Craft, much more than a trick
Let’s face it, Test hat-tricks are not a measure of greatness. Statistics show that of the 39 bowlers who have achieved the feat before Jasprit Bumrah in the 142 years of Test cricket, only 20 have taken 100 or more wickets.
Some of the best bowlers in the history of cricket have taken three off three. Wes Hall, Shane Warne, Wasim Akram, Glenn McGrath, or George Lohmann from the early days of the game, are among the 40 to have done the trick.
Equally, none among Dennis Lillee, Sydney Barnes, Malcolm Marshall, Michael Holding, Anil Kumble or Muttiah Muralitharan — the man with the most wickets in Tests and ODIs — managed it.
Irfan Pathan, the only other Indian pacer to have taken a hat-trick, didn’t quite live up to his promise, ending his career with exactly 100 wickets from 29 Tests. And there have been some like Fred Spofforth whose careers can’t be weighed by statistics.
Bumrah has just played 12 Tests, but he has shown he is special — among the most lethal bowlers to have turned out for India. Admittedly, the West Indies batting line-up is weak, but those three balls that Bumrah bowled to dismiss Bravo, Brooks and Chase could have scalped the best batsmen from any era.
“Ah mate, I just shuffle up and go whang,” Jeff Thomson once described his own unconventional action thus.
Bumrah, like the fearsome Australian speedster, has defied the coaching manual — he shuffles for most of his eight or nine strides to the crease, his left arm outstretched in a fist, his right arm slung low which then thrusts away from his body in the final motion.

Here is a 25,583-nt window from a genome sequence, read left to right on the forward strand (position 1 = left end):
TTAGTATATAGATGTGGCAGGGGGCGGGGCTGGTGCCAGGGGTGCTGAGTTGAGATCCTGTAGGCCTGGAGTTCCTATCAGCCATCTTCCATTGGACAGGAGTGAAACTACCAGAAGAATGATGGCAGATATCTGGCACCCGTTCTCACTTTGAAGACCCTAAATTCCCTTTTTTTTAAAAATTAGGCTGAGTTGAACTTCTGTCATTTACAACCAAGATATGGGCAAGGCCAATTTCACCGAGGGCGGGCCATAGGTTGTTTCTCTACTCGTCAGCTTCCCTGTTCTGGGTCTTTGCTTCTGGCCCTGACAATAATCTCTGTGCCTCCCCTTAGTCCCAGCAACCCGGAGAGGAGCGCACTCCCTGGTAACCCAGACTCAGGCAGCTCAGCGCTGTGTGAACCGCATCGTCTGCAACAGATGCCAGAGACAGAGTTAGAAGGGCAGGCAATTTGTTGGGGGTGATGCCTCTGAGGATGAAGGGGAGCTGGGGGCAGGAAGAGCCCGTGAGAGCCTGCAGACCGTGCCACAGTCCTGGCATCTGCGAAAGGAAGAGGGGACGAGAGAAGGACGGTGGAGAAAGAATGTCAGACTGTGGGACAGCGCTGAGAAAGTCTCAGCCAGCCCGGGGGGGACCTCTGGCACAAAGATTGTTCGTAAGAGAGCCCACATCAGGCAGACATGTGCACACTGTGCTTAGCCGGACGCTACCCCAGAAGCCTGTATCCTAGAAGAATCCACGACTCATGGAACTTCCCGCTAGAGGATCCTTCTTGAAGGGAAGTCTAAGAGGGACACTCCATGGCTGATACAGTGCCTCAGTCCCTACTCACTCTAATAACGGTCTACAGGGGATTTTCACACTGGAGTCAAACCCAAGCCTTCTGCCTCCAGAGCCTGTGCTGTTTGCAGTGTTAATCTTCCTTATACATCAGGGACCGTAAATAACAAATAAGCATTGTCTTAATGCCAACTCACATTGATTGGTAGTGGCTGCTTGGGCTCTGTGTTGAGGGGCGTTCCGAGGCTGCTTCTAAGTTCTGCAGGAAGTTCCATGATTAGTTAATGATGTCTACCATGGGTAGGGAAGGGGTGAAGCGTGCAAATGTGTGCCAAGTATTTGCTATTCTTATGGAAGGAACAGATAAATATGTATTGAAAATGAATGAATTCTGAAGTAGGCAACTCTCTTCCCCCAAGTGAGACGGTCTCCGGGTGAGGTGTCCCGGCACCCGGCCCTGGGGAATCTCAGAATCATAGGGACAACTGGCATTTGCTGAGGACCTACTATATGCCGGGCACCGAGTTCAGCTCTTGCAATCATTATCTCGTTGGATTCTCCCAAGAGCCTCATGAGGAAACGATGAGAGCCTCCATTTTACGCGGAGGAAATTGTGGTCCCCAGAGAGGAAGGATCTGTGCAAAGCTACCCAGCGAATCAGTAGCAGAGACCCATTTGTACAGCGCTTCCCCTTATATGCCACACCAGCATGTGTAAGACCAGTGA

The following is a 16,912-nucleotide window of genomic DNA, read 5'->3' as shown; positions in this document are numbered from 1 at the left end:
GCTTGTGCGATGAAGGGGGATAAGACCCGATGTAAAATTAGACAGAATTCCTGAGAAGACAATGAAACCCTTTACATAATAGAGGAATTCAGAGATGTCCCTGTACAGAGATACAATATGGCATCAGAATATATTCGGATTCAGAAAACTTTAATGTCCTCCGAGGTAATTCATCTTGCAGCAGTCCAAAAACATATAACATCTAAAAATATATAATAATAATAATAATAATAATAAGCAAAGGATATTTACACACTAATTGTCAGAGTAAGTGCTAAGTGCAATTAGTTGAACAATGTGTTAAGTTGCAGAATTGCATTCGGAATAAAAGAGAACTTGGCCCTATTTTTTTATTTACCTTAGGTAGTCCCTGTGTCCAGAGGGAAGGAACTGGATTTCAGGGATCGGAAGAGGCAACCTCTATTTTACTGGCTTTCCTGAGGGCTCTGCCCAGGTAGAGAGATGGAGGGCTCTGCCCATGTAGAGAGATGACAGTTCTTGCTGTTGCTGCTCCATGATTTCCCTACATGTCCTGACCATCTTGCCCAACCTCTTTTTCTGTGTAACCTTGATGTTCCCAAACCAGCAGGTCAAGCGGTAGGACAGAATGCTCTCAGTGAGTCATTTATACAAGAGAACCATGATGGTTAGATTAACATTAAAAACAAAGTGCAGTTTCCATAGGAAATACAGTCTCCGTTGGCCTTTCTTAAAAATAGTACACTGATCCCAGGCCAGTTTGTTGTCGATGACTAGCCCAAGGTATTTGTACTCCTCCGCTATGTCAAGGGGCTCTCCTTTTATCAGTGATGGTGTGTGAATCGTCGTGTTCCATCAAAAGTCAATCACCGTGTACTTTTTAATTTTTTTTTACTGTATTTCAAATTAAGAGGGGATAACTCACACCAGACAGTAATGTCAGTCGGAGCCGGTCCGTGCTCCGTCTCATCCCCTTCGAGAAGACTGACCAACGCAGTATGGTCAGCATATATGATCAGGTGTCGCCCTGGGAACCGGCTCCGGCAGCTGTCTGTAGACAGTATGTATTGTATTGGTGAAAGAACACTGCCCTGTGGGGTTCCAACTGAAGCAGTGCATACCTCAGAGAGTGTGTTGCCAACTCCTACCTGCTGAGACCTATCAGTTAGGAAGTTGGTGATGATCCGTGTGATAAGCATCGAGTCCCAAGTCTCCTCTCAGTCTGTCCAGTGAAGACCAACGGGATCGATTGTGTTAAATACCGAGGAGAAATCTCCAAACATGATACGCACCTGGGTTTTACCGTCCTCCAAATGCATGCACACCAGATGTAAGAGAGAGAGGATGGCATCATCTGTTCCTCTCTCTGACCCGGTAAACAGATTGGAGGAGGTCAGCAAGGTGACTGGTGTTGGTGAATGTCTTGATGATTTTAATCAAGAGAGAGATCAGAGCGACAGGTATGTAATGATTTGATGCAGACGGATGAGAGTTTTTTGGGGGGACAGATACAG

And like the Windies batsmen found out, both in Antigua and Kingston, he can swing it both ways.
“I used to bowl the in-swinger earlier, but the more Test matches I’ve played, I’ve gotten more confident to bowl the out-swinger, especially since England,” Bumrah said after the Antigua Test.
Fast bowlers, they say, hunt in pairs. Bedser and Statham; Larwood and Voce; Lindwall and Miller; Lillee and Thomson; Waqar Younis and Akram.
Bumrah has Ishant and Shami for company, but what if he had Jofra Archer bowling in tandem with him? For a moment imagine the two of them turning out for the same side, much like Jack Gregory and Ted McDonald almost a hundred years ago when Australian captain Warwick Armstrong first understood the gift of pace in the Ashes series of 1920-21. It was said the English batsman were in panic as Gregory, much like Bumrah, could swing the ball either way, and McDonald — whom Neville Cardus described as the “Lucifer of his Craft” — could get vicious movement off the wicket, like Archer does so effectively.
Neither Gregory nor McDonald got hat-tricks nor did they get to 100 Test wickets. McDonald in fact played all of 11 Tests — one less than Bumrah — in his lifetime before dying in a car crash.
But they made fast bowling exciting to watch. Much like Bumrah and Archer are again doing at a time when the craft looked to be on the wane and the game dominated by batsmen.